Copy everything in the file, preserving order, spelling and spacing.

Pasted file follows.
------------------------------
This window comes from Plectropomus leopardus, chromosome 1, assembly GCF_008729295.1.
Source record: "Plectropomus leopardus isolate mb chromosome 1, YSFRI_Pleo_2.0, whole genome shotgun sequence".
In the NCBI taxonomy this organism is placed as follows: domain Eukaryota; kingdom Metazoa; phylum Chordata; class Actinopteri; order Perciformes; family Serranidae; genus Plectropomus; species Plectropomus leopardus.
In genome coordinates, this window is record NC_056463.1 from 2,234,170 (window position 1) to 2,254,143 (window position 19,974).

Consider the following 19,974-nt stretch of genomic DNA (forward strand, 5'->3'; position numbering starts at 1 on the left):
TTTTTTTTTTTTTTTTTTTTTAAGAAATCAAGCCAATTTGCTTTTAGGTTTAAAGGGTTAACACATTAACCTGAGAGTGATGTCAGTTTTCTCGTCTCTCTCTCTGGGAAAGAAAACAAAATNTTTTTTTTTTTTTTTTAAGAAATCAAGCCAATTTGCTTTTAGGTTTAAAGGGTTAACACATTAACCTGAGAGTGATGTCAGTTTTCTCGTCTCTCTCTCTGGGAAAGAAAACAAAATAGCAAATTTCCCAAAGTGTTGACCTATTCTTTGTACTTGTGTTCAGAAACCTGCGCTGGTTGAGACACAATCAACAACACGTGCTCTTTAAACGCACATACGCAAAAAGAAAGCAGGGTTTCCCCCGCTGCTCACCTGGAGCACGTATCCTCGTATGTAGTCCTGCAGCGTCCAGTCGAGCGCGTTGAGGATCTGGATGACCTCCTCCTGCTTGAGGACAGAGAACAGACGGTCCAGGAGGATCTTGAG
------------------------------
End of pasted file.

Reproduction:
This window comes from Plectropomus leopardus, chromosome 1, assembly GCF_008729295.1.
Source record: "Plectropomus leopardus isolate mb chromosome 1, YSFRI_Pleo_2.0, whole genome shotgun sequence".
In the NCBI taxonomy this organism is placed as follows: domain Eukaryota; kingdom Metazoa; phylum Chordata; class Actinopteri; order Perciformes; family Serranidae; genus Plectropomus; species Plectropomus leopardus.
In genome coordinates, this window is record NC_056463.1 from 2,234,170 (window position 1) to 2,254,143 (window position 19,974).

Consider the following 19,974-nt stretch of genomic DNA (forward strand, 5'->3'; position numbering starts at 1 on the left):
TTTTTTTTTTTTTTTTTTTTTAAGAAATCAAGCCAATTTGCTTTTAGGTTTAAAGGGTTAACACATTAACCTGAGAGTGATGTCAGTTTTCTCGTCTCTCTCTCTGGGAAAGAAAACAAAATNTTTTTTTTTTTTTTTTAAGAAATCAAGCCAATTTGCTTTTAGGTTTAAAGGGTTAACACATTAACCTGAGAGTGATGTCAGTTTTCTCGTCTCTCTCTCTGGGAAAGAAAACAAAATAGCAAATTTCCCAAAGTGTTGACCTATTCTTTGTACTTGTGTTCAGAAACCTGCGCTGGTTGAGACACAATCAACAACACGTGCTCTTTAAACGCACATACGCAAAAAGAAAGCAGGGTTTCCCCCGCTGCTCACCTGGAGCACGTATCCTCGTATGTAGTCCTGCAGCGTCCAGTCGAGCGCGTTGAGGATCTGGATGACCTCCTCCTGCTTGAGGACAGAGAACAGACGGTCCAGGAGGATCTTGAG